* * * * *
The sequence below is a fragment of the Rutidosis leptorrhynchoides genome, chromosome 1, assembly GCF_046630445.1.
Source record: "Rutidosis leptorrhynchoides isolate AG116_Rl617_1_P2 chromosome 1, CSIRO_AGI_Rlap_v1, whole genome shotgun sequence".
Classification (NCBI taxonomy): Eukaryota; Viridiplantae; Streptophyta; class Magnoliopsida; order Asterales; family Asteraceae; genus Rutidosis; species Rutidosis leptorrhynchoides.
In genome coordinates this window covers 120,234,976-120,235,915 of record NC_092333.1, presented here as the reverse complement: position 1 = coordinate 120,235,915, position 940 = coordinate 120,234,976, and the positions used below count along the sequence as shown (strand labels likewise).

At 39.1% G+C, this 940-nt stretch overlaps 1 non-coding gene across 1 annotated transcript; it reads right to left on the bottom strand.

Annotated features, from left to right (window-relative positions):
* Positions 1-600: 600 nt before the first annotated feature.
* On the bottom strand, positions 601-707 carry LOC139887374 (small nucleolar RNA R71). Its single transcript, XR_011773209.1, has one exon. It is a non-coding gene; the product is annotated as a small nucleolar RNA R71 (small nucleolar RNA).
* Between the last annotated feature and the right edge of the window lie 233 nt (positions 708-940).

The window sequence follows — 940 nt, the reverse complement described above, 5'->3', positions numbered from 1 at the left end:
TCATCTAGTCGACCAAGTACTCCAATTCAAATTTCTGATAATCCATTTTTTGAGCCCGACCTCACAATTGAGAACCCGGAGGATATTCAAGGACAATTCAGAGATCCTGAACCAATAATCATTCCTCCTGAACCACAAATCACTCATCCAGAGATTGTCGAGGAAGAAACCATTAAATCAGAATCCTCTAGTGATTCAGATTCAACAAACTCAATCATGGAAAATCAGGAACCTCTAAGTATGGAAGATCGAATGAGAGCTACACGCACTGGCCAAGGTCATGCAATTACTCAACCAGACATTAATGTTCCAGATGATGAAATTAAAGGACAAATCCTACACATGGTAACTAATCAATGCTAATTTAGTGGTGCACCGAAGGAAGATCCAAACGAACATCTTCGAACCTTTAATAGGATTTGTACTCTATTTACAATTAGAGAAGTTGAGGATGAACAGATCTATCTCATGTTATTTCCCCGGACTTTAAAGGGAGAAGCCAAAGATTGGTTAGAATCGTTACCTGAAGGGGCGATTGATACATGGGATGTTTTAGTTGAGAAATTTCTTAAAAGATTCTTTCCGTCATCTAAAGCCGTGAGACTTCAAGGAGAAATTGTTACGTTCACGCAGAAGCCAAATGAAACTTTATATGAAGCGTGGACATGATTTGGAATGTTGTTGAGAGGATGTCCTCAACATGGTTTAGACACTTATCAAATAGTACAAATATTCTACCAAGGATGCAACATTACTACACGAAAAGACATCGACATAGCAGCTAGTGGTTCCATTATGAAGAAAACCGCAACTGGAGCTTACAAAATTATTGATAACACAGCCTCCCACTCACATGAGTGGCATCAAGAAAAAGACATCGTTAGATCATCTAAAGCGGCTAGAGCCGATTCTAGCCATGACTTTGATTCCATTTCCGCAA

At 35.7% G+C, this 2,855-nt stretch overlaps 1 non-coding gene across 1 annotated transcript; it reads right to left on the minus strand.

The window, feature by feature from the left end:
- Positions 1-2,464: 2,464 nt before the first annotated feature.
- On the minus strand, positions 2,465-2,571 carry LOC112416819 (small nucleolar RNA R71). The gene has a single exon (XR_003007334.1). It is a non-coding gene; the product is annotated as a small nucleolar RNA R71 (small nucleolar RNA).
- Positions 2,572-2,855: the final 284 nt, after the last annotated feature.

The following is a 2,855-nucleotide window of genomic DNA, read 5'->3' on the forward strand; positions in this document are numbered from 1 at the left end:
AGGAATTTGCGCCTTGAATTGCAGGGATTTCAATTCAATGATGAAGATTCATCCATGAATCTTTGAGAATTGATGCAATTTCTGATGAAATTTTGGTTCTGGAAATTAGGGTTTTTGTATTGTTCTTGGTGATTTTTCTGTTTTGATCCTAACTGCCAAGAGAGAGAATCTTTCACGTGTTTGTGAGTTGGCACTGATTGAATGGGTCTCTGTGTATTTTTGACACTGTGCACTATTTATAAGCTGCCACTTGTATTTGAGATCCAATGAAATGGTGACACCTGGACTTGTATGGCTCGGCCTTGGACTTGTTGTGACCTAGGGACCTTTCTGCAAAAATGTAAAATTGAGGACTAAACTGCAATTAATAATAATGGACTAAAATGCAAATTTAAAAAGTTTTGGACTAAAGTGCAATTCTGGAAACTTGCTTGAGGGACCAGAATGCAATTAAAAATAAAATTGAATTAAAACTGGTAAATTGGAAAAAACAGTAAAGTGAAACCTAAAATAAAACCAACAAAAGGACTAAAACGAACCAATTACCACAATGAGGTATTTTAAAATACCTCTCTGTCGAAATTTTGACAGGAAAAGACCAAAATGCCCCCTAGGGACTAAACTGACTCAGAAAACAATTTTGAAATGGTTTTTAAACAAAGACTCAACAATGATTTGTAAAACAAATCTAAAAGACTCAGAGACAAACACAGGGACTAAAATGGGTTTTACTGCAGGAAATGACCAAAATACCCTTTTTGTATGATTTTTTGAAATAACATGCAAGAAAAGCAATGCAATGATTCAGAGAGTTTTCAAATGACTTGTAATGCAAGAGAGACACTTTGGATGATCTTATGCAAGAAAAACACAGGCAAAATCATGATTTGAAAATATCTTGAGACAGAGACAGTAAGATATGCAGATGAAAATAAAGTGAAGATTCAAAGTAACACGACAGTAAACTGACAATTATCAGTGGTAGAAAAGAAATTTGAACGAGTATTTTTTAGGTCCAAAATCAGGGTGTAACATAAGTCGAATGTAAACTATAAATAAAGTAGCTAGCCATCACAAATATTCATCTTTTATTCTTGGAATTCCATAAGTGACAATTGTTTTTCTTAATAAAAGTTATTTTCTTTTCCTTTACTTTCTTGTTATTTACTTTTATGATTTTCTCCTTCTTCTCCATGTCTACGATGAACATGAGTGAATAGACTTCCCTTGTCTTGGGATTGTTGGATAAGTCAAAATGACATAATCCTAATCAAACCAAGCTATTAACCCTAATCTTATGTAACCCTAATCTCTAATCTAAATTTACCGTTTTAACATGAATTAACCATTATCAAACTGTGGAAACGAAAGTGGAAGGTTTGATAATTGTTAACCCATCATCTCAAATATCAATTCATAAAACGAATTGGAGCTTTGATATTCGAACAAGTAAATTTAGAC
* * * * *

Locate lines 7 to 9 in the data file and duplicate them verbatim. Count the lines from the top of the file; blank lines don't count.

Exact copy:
* Positions 1-600: 600 nt before the first annotated feature.
* On the bottom strand, positions 601-707 carry LOC139887374 (small nucleolar RNA R71). Its single transcript, XR_011773209.1, has one exon. It is a non-coding gene; the product is annotated as a small nucleolar RNA R71 (small nucleolar RNA).
* Between the last annotated feature and the right edge of the window lie 233 nt (positions 708-940).